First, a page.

<!– /11440465/Dna_Article_Middle_300x250_BTF –>Railway Ministry officials believe that prima facie cause of the accident of the Indore-Patna Express near Kanpur on Sunday could be ‘track fracture’ or in simple words breaking of a track. The grim part is that with Railways running more trains every year, the chances of more tracks developing such fractures cannot be ruled out. The need for track renewal is now imperative, these officials pointed out.This frenzy to run more trains is also taking a toll on the tracks. “The life of a track is evaluated by something called the Gross Million Tons which is the total weight- of train, passenger, freight- that has gone over the tracks. The maximum weight a track can manage in its entire lifetime is between 550 GMT—if it is 52kg standard rails- or 800 GMT if it is 60kg standard rails. Using a track beyond this limit is an open invitation to disaster,” said a senior Railway official.Statistics available with the Railway Ministry show that over the last two years, it ran a whopping 70,000 special trains. Moreover, during this period it introduced 308 new trains, extended 99 trains, increased the frequency per week (fpw) of 188 trains and permanently added 1,610 coaches to various trains. The Railways ran a little over 2.5 lakh extra coach trips in the past two years, ministry data shows.“All this adds berths to our system but also takes a heavy toll on tracks. The result could be track fractures and disasters like the one we are seeing in Kanpur. However, it is too early to say what caused the accident and only a full-level inquiry will tell us the truth,” said an official.A White Paper on the Railways health released by the government in February 2015 had a worrying fact on the status of track renewals. The report stated that out of the Railway’s total track length of 1,14,907 kms, about 4,500 km of track need to be renewed annually. However, due to financial constraints, the progress in track renewals is constantly coming down over the last six years, the white paper said. Arrears of track renewal are accumulating which will result in disproportionately high maintenance effort. This will also result in reduced reliability of assets, the White Paper noted.In a statement issued recently, the Railways said that 5,900 km of track renewal had been sanctioned, out of which 2,668 km is targeted for the year 2016-17 itself. Budget outlay in year 2016-17 has been enhanced from Rs 4,000 crore to Rs 7,500 crore to speed up the track renewal works in the country. Accordingly, physical targets have also been increased from 1,500 km to 2,668 km, the statement added.“As per norms, track renewal works are to be completed within two to three years of sanction,” said an official.It was in 2001-02 that a Special Railway Safety Fund (SRSF), with a corpus of Rs 17,000 crore was formed on the recommendation of the Railway Safety Review Committee. About 45 per cent of this fund was earmarked for track renewal.In March this year, while answering a query on track renewal, Minister of State for Railways, Manoj Sinha told Parliament that works of Track Renewal and Upgradation and a host of other activities like bridge rehabilitation and improvement in trains would cost Rs 1,19,183 crore at current price level.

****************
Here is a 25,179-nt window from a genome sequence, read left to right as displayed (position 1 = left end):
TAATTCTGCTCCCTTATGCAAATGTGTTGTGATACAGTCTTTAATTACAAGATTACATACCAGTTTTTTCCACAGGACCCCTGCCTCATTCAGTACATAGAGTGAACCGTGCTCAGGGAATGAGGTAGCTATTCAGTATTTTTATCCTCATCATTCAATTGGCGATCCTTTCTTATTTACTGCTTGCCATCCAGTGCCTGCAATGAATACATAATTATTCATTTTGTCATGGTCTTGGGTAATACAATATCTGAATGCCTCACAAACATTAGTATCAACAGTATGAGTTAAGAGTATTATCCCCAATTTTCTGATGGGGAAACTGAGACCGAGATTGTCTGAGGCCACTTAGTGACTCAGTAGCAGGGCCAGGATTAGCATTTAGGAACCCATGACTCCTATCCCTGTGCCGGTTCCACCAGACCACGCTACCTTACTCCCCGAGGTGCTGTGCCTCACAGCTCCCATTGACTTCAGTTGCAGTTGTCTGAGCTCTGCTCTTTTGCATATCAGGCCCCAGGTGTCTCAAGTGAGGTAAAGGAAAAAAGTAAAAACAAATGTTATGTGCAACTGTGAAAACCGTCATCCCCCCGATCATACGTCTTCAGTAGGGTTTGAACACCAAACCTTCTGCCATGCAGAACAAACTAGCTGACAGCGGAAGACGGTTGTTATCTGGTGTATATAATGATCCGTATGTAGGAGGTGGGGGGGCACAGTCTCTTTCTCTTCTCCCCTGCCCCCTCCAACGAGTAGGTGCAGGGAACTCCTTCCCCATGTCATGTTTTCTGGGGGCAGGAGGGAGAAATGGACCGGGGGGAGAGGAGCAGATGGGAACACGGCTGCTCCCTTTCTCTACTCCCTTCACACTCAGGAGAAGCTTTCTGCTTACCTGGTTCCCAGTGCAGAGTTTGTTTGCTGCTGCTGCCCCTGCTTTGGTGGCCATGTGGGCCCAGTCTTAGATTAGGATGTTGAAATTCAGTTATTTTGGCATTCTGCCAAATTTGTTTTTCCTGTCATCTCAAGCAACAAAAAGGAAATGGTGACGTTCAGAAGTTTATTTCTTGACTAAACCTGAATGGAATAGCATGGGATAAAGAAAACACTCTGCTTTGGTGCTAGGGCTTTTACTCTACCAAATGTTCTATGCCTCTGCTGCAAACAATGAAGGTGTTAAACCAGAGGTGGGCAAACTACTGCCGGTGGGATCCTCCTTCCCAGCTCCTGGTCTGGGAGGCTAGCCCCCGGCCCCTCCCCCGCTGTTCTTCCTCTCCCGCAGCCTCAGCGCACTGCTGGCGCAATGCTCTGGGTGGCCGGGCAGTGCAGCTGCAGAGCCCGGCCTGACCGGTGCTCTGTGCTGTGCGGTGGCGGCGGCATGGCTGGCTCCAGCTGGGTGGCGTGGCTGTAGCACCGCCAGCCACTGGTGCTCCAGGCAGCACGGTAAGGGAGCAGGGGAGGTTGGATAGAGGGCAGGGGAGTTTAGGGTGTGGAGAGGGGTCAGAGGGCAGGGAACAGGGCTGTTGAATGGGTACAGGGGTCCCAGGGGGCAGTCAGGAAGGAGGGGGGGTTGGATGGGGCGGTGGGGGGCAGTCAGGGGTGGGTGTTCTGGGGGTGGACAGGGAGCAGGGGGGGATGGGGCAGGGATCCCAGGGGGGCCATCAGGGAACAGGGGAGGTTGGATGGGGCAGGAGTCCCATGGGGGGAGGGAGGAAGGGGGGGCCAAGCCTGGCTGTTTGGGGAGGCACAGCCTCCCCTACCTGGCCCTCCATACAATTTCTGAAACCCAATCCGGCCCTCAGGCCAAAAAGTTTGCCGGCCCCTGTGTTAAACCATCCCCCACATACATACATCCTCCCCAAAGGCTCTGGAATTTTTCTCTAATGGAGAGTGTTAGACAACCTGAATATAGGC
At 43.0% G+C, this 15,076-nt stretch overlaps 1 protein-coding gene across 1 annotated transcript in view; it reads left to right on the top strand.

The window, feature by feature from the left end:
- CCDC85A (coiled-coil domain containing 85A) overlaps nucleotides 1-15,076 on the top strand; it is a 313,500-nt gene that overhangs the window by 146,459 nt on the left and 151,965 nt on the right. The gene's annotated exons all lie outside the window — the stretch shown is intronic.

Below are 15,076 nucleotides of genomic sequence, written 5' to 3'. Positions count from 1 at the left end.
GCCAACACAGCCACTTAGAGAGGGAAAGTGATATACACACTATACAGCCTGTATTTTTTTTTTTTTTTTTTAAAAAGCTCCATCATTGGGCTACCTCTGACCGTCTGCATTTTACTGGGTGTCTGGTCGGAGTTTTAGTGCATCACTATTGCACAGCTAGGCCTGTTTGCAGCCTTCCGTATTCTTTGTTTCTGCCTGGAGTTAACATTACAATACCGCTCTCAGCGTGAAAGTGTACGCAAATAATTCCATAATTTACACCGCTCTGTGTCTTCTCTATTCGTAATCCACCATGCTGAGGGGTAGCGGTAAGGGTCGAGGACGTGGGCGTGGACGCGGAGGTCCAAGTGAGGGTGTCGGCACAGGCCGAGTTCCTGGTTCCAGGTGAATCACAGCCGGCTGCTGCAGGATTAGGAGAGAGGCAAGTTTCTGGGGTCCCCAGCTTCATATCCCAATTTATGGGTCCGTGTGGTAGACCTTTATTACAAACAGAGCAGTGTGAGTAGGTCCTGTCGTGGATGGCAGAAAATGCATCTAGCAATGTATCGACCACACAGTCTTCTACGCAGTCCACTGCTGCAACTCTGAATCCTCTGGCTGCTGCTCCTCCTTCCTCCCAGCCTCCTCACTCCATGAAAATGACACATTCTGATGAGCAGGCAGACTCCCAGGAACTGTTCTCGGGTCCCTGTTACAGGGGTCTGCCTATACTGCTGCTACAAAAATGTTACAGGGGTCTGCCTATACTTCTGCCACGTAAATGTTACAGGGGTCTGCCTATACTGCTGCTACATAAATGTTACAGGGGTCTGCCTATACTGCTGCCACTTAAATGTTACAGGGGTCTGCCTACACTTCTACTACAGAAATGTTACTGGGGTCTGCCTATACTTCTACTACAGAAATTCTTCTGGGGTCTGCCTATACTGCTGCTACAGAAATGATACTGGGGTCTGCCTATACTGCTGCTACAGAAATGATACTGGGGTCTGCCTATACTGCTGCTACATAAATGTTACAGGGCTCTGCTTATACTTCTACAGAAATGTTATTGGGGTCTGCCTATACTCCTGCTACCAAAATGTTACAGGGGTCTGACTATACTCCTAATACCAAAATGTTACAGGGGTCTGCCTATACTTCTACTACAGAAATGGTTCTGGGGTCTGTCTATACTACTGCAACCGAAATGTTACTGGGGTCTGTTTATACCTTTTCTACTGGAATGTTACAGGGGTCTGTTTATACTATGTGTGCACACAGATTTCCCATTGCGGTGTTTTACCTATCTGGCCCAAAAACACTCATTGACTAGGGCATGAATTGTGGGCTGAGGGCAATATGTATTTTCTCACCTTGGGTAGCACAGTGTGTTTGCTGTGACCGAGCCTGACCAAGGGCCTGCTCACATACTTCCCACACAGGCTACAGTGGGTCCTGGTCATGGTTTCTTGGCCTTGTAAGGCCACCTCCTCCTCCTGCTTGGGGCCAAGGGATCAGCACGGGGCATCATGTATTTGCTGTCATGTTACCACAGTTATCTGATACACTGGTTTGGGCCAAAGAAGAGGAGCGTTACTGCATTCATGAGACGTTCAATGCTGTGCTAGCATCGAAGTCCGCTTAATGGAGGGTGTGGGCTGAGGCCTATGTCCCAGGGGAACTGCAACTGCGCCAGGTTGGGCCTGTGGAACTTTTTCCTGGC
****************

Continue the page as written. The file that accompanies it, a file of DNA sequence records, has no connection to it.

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Tracks take a pounding as Railways runs more trains